Promising results from clinical trials indicate that one dose of the new vaccine, rather than two, provides protection for most healthy adults. The trials also showed that the vaccine provoked a robust immune response just eight to 10 days after immunization, said Anthony Fauci, MD, director of the National Institute of Allergy and Infectious Diseases, which is running some of the trials.

In addition, there were no safety concerns, Dr. Fauci said. The only side effects were normal swelling and redness at the injection site and a runny nose or nasal congestion from the nasal spray version of the vaccine.

Officials had predicted that full immunity might not occur until about a month after inoculation and then only after two injections. Sebelius said the trial findings have improved this scenario. "It shortens the window of worry, and more people can be protected much earlier."

The new data suggesting one dose of H1N1 vaccine will be effective mean the expected supply of about 195 million doses will go much further than originally thought. Immunization efforts being planned by state health departments also will be simplified if there is no need for everyone to get a second shot.

But young children, a priority group to receive vaccine, still may need two shots to provide immunity. Trials including children and pregnant women began later than trials in healthy adults. Results are not yet available.

Although vaccination is the first line of defense against both influenzas, the antivirals oseltamivir (Tamiflu) and zanamivir (Relenza) may be helpful in treating flu patients who are hospitalized, according to guidance released Sept. 8 by the CDC. The antivirals can reduce severity of symptoms when started within 48 hours of the onset of illness.

But the supply is not infinite. Federal officials are asking physicians to reserve the antivirals for the sickest patients and those at the highest risk for severe illness from either seasonal flu or H1N1. Most people who contract influenza-like illnesses this season will recover with rest and fluids and won't need an antiviral, said Anne Schuchat, MD, director of the CDC's National Center for Immunization and Respiratory Diseases.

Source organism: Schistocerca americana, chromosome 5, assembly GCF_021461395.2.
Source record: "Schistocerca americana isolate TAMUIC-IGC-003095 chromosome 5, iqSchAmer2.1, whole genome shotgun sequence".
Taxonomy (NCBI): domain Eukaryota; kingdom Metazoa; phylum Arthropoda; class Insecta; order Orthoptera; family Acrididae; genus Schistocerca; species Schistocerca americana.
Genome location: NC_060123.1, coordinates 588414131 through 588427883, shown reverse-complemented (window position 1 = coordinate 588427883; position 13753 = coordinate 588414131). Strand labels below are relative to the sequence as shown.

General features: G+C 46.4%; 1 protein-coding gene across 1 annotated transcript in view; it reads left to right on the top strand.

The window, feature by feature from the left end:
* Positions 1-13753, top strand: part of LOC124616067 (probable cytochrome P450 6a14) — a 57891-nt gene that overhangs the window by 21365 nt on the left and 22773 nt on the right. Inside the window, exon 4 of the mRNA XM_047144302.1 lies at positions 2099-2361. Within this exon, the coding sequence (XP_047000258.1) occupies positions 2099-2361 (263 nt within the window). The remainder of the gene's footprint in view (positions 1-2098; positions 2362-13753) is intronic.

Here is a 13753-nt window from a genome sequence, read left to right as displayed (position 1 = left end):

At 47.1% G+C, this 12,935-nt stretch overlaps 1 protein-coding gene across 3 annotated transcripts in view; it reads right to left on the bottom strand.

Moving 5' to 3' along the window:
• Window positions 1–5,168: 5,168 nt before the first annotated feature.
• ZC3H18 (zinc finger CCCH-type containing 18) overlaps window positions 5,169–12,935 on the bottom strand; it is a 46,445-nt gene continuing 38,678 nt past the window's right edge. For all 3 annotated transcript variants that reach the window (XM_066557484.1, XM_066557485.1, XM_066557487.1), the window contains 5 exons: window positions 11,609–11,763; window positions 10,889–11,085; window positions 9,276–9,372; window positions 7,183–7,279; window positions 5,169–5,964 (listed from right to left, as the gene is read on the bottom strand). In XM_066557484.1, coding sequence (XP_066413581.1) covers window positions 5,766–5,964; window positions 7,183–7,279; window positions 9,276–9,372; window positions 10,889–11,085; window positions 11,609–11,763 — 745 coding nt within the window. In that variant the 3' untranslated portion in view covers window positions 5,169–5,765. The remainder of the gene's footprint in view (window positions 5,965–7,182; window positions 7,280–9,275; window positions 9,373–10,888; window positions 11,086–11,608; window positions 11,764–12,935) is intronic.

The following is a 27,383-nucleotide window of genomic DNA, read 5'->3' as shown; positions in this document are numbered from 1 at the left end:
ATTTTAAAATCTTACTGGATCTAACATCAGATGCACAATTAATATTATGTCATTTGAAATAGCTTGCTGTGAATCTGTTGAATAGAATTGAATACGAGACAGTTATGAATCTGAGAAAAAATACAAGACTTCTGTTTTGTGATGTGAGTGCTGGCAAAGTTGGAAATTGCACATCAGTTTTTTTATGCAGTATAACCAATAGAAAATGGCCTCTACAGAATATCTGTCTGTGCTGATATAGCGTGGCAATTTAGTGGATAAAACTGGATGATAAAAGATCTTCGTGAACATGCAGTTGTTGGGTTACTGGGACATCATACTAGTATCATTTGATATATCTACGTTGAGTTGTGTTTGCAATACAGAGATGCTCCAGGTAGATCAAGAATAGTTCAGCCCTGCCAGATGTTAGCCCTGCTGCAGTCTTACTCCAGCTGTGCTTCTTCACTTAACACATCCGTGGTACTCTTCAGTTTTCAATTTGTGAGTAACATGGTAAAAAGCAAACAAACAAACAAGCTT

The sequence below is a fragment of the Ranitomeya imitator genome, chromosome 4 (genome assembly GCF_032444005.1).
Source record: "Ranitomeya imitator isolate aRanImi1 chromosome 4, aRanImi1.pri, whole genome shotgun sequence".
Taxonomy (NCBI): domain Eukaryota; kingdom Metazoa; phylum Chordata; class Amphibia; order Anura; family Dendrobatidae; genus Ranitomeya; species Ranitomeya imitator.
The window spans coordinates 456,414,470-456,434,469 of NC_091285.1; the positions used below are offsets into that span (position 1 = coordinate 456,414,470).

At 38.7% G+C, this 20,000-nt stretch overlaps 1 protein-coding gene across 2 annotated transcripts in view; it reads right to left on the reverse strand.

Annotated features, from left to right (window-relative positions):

Judicious use of antivirals also could help reduce the chances that the H1N1 virus will develop broad resistance to the drugs, the CDC said. Some cases of antiviral resistance to H1N1 already have been reported.

If patients are sick enough to need antivirals, physicians should not wait to confirm the viral strain, Dr. Schuchat said.

"Beginning treatment within the first 48 hours of symptoms can really help with the outcome."

Back to top


ADDITIONAL INFORMATION

Who should get which shot when

Although nearly everyone who wants a seasonal flu shot will likely be able to get one, certain groups are at a higher risk for serious complications. For HIN1, findings that one shot of the new vaccine will provide protection may allow more people to be vaccinated. However, the Centers for Disease Control and Prevention has established priority groups.